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SoftBank Group unveils US$5.5b stock buyback, as Q3 profit soars 60%

Its profits are increasingly affected by the valuations of its big technology bets and Saudi-backed Vision Fund

Masayoshi Son, chairman and chief executive officer of SoftBank Group, during a news conference in Tokyo on Thursday. SoftBank is buying back as much as 600 billion yen of stock, as Mr Son steps up efforts to close the disparity between what he thinks the company is worth versus its market value.


JAPAN'S SoftBank Group announced a US$5.5 billion share buyback on Wednesday as it reported a 60 per cent rise in quarterly operating profit buoyed by rising valuations for its technology investments.

SoftBank Group said it would repurchase 112 million shares worth 600 billion yen (S$7.4 billion) in the next 11 months, or about 10.3 per cent of its total outstanding shares, excluding treasury stock.

The buyback comes after SoftBank Group raised 2.35 trillion yen in December by listing about a third of the shares in domestic telco SoftBank Corp, which on Tuesday reported a 24 per cent jump in quarterly operating profit.

SoftBank Group said its operating profit in the October-December quarter was 438.3 billion yen versus 274 billion yen a year earlier. The year-earlier figure used previous accounting standards.

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Profits at SoftBank Group are increasingly affected by the valuations of big technology bets through its own investing activities and its Saudi-backed Vision Fund, which launched last year with over US$90 billion in capital.

At the end of the October-December period, which saw weakness in technology stocks and fears of a China slowdown, the Vision Fund had invested US$45.5 billion in 49 firms, including ride-hailing assets transferred from SoftBank Group.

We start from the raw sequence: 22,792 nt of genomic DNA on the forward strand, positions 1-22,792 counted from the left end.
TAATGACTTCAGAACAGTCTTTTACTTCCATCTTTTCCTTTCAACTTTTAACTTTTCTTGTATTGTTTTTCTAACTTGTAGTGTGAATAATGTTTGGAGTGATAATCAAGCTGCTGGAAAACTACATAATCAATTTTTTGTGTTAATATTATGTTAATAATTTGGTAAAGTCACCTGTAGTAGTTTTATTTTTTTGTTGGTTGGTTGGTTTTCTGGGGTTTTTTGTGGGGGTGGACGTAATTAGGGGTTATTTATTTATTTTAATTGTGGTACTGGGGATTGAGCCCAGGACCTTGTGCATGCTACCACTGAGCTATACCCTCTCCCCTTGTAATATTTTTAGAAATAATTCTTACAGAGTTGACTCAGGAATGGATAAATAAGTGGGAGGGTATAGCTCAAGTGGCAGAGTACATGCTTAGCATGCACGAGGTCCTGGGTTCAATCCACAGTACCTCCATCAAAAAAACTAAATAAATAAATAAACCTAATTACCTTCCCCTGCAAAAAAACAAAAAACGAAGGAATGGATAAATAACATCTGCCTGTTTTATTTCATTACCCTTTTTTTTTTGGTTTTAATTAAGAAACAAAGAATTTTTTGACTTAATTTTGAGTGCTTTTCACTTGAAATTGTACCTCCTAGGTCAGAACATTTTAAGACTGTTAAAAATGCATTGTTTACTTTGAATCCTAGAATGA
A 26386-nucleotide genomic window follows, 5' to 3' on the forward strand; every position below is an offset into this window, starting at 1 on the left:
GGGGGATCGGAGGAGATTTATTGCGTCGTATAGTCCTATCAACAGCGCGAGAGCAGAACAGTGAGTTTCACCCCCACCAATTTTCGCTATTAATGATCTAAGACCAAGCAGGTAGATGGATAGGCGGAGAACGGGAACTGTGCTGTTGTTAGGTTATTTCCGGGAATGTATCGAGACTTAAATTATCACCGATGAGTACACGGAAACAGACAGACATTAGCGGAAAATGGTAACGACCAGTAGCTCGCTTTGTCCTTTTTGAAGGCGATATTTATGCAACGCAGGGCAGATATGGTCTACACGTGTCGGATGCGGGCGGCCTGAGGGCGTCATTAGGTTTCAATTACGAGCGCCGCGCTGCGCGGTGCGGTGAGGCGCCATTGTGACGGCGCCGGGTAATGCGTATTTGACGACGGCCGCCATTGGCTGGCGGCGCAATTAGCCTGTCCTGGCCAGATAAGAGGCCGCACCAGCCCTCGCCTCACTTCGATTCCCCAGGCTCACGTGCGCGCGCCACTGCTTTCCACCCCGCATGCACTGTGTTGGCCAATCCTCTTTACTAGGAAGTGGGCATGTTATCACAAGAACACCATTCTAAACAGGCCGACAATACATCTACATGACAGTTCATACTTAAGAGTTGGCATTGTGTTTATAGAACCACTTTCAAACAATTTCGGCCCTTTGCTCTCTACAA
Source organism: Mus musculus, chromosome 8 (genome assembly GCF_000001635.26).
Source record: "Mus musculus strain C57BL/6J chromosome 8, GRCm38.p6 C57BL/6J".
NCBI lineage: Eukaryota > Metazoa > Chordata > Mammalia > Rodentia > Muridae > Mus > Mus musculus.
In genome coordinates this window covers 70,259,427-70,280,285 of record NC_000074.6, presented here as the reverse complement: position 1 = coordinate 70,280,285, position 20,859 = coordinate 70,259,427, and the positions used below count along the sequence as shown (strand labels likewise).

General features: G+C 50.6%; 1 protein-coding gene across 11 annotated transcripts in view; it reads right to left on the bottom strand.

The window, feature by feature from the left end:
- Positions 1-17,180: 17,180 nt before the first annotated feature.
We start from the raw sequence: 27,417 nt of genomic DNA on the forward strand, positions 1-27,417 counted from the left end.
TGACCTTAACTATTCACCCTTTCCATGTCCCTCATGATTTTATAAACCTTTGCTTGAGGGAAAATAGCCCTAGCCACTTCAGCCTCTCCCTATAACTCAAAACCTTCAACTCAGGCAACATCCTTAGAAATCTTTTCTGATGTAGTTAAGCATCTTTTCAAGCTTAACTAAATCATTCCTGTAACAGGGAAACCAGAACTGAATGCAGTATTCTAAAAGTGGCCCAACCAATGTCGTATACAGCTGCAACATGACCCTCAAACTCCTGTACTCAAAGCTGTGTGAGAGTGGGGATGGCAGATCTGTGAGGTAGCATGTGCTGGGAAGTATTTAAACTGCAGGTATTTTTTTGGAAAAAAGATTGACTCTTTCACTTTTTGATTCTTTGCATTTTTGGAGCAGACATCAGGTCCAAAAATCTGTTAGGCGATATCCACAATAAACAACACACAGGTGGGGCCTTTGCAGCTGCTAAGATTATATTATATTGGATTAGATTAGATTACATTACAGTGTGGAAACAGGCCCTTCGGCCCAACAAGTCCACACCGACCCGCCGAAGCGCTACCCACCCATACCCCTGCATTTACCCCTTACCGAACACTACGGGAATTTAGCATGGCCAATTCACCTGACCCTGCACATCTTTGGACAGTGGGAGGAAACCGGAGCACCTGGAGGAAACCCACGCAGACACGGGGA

Those investments - including ride-hailing firm Uber Technologies, shared workspace provider WeWork, semiconductor maker Nvidia and chip designer ARM - are valued at US$55.3 billion, SoftBank Group said.

"The exact manner in which SoftBank determines the value of its investments remains murky," Sanford C. Bernstein analyst Chris Lane said in a note ahead of the earnings announcement.

"Without a 'down round' we doubt any of the unlisted investment will be revalued," he said, referring to when a company's valuation is reduced in a subsequent financing round.

Among SoftBank's stakes in listed companies, weak demand for gaming chips in China helped to push down the share price of US chipmaker Nvidia by 50 per cent from its October peak.

SoftBank Group said it had offset most of the fall in Nvidia's share price through derivatives contracts.

China's slowing growth and its trade war with the United States are affecting valuations of unlisted technology firms.

Stakes in Chinese ride-hailing firm Didi Chuxing, which is backed by SoftBank Group, have traded at prices implying a valuation of US$40-44 billion. That compared to a valuation exceeding US$65 billion after its 2018 funding round.

WeWork's higher valuation is based on a further investment by SoftBank Group, which has injected more than US$10 billion into the loss-making office-sharing firm now valued at US$47 billion.

As the valuations of the technology bets increase, investors are looking at SoftBank's exit strategy. Vision Fund's first public exit last year involved the sale of its stake in India's Flipkart to US retail giant Walmart for a US$1.5 billion profit.

A successful IPO by Uber, which is expected to list this year, will bolster Vision Fund's strategy and serve as a model for other portfolio companies, analysts say.

SoftBank Group shares closed up 0.6 per cent ahead of the earnings announcement.

They are up 16 per cent this year, but still 26 per cent below their September peak, having tumbled on concerns about financial ties to Saudi Arabia following the murder of a Saudi journalist.

The technology and telecoms conglomerate did not release a forecast for the current business year, saying there were too many uncertain factors. REUTERS

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